Equity framed in the idea of social justice is on a lot of people’s minds these days, including our own at DFL group.
DFL is a product-based framework, however, we don’t assess product price, dictate margins, or define pricing strategies. The goal of DFL products is to bring long-term value to owners. This increased long-term value is Sustain-able – the key to a true Designed For Life product. With that being said, increased value can lead to increased price. Does the commitment to our tenants and long-term value mean there is no place for equity within DFL?
In this context, “equity” refers to “fairness in the treatment of people in terms of both opportunity and outcome”.
From a product point of view, we’re mostly talking about product price and people having access to valuable products based on their income level. The way DFL approaches equity, like many issues we approach, is with a long-term perspective.
At first, DFL products might be priced in a luxury category. Many of the product features based on the DFL framework, such as components meant to be taken apart for easy maintenance, modularity, or added functionalities, will likely cost more to produce. While these attributes add value for the consumer, they also add cost for the company. This added cost will likely be reflected in the product price.
With that being said, capitalist markets ensure that new features introduced in high price categories eventually shift down market as long as there is real value for the consumer. These features can be become less expensive with scale and as new technologies develop to meet the new needs in the marketplace.
For example, the heads-up display or lane departure warnings in cars are features that started in luxury vehicles, but are now pretty standard on new Toyotas.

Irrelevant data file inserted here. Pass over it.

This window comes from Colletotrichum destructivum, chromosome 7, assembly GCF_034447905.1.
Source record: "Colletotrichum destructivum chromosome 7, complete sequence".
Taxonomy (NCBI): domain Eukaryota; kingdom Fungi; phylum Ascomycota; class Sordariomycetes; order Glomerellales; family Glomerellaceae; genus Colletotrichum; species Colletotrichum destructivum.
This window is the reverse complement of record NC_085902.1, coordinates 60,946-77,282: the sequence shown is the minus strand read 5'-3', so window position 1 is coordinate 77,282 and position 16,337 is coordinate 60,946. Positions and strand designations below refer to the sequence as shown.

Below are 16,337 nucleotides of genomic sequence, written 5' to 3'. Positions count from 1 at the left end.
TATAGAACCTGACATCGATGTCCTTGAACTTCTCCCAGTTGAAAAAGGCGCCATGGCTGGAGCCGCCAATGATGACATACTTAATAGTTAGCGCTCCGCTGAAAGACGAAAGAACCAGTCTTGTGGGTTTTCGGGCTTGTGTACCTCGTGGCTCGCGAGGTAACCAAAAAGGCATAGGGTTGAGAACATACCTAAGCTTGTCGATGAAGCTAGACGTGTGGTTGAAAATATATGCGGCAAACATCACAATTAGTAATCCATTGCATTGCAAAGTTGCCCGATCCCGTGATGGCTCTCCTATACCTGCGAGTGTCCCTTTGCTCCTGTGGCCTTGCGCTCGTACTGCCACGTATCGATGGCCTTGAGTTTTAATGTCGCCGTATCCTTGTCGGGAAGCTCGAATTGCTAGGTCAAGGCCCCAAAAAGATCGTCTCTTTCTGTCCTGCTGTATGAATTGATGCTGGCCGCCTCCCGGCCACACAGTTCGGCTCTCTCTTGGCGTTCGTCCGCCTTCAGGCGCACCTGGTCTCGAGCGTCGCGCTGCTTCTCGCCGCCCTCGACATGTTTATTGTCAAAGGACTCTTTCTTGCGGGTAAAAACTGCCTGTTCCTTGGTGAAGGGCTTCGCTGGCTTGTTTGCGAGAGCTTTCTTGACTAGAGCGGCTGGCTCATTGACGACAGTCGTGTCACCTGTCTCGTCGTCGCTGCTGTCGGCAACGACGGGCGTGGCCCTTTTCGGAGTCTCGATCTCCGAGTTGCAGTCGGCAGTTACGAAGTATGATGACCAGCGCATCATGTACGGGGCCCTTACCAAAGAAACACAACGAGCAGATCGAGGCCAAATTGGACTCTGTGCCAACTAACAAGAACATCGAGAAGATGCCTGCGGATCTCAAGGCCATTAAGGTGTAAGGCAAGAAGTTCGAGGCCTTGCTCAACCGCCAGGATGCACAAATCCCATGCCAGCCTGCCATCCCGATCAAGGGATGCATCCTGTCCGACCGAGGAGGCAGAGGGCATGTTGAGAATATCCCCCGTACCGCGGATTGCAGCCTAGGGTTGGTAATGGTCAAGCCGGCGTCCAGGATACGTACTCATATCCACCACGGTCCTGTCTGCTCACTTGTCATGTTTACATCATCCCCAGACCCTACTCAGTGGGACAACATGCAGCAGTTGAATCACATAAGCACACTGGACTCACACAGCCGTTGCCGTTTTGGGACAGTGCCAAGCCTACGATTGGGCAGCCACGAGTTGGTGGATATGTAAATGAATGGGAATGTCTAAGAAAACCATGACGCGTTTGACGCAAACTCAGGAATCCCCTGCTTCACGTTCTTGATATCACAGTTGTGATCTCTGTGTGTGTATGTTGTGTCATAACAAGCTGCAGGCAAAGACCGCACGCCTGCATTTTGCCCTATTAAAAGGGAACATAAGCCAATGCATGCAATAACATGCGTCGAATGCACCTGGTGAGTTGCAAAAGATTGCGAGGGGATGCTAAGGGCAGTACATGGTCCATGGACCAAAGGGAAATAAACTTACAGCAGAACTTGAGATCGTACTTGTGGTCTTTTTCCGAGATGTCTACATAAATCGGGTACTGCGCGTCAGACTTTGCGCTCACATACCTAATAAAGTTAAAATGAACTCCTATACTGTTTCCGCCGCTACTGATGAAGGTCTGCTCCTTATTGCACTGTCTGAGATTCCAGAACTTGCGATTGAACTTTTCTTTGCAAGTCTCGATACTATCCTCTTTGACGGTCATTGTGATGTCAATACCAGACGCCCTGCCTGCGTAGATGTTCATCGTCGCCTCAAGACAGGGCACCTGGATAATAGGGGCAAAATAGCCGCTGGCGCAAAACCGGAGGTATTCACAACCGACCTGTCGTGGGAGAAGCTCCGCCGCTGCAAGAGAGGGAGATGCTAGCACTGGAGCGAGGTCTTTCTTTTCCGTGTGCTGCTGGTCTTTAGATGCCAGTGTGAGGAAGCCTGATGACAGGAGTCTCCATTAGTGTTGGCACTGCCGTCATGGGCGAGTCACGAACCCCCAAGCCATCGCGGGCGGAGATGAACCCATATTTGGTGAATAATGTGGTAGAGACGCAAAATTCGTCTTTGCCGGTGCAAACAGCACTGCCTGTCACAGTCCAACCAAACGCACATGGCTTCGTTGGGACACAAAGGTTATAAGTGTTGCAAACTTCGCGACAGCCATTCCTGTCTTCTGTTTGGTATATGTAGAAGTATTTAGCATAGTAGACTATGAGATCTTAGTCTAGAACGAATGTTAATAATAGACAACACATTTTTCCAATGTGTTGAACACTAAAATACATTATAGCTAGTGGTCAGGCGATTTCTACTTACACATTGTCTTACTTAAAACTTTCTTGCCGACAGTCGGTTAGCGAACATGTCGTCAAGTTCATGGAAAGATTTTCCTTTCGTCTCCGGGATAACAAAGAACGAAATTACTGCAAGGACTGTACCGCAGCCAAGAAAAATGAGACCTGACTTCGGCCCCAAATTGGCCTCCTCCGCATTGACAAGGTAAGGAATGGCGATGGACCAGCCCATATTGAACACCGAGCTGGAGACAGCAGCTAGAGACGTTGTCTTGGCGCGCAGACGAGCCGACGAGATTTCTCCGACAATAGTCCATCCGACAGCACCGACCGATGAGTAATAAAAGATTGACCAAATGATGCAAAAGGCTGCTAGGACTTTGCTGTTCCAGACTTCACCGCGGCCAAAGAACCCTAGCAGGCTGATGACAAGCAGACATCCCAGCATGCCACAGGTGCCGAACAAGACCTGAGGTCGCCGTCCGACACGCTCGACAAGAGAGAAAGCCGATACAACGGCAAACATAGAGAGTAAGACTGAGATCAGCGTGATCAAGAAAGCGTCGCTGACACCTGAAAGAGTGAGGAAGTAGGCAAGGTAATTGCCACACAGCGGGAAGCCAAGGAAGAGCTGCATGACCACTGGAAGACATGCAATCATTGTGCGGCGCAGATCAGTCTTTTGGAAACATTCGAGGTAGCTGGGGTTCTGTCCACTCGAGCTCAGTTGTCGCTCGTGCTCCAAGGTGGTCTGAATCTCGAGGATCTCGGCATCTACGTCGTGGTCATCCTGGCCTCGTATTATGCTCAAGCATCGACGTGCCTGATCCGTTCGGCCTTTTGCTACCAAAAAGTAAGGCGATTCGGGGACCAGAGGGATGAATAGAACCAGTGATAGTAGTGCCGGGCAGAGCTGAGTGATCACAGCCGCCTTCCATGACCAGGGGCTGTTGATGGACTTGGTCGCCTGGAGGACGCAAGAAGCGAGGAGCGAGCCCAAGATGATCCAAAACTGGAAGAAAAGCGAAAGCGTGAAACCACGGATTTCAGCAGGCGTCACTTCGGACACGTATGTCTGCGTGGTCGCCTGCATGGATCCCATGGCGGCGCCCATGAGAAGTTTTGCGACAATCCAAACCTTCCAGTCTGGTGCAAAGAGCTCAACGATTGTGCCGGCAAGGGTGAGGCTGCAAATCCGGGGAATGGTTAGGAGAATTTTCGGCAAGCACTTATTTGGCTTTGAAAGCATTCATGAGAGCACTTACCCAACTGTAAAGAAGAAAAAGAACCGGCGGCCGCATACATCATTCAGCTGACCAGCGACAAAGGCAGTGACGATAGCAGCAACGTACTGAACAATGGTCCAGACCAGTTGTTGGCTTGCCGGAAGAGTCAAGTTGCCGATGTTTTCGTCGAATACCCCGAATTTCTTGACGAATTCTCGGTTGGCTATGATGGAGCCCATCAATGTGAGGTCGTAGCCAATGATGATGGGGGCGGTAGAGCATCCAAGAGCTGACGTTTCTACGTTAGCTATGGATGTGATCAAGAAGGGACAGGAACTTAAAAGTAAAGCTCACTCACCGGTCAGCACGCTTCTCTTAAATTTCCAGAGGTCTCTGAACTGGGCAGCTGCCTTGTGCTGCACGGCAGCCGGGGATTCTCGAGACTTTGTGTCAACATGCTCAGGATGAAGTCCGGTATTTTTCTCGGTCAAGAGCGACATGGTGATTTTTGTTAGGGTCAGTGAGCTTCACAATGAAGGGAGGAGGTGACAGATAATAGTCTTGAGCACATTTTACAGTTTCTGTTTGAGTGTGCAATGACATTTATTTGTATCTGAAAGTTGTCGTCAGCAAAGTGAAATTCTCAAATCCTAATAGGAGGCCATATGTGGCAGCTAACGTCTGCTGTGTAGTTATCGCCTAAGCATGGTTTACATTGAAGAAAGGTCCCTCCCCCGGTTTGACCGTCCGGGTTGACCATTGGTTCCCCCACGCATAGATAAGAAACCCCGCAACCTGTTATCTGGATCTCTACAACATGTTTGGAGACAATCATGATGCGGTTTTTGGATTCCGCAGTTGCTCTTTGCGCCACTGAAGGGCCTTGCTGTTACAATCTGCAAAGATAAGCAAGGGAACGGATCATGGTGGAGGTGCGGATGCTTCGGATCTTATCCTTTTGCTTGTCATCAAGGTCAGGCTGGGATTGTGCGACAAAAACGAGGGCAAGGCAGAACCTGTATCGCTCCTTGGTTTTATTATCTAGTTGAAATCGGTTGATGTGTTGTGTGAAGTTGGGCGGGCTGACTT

If the DFL framework is driving innovation and creation of valuable features being introduced into the market, natural market force will drive equity to bring those features to more consumers in the long-term. An interesting dynamic here is that we will be able to see what features truly stick with the consumer.
With that being said, we understand there is some irony in saying capitalist forces will drive equity. Another way DFL products will approach equity is through the idea of investment, and an end-of-life plan that includes a secondhand market.
Let’s consider a simplified example of a person who can buy a $150 pair of work boots that will last 10 years. This person will save money in the long run investing in a good pair of boots versus a person who spends $50 on work boots that will need to be replaced every 2 years. While a DFL product that is more durable will save money in the long run, however, not everyone can afford the upfront investment.
Durable products are also more likely to last on a secondhand market. For example, if someone can only afford to spend $50 on boots, but they buy a pair of DFL boots secondhand that can last them 6 years instead of 2, then theoretically, this consumer will have the ability to save enough to buy a new DFL product. This is a different mindset for accessibility and equity; DFL products might have a higher entry point cost but typically have a lower lifetime cost.
The way we approach equity comes back to the idea of investment – we’re asking consumers to let go of short term gain, ease, and convenience in favor of long-term value. The problem is that the benefit of investment comes at the end of the process, and is intangible. In the case of purchasing DFL boots, for example, the benefit is that a consumer will not need to buy a new pair of boots every 2 years. For most consumers, it’s difficult for us to value this benefit over immediate financial concerns.
So, while equity might not be explicitly part of DFL, we believe that a world where DFL is successful – where consumers are adopting a longer-term vision for their purchases and valuable design features of durability, maintainability, adaptability, and end-of-lifeability are included in more and more products – we will be lead to a more equitable future.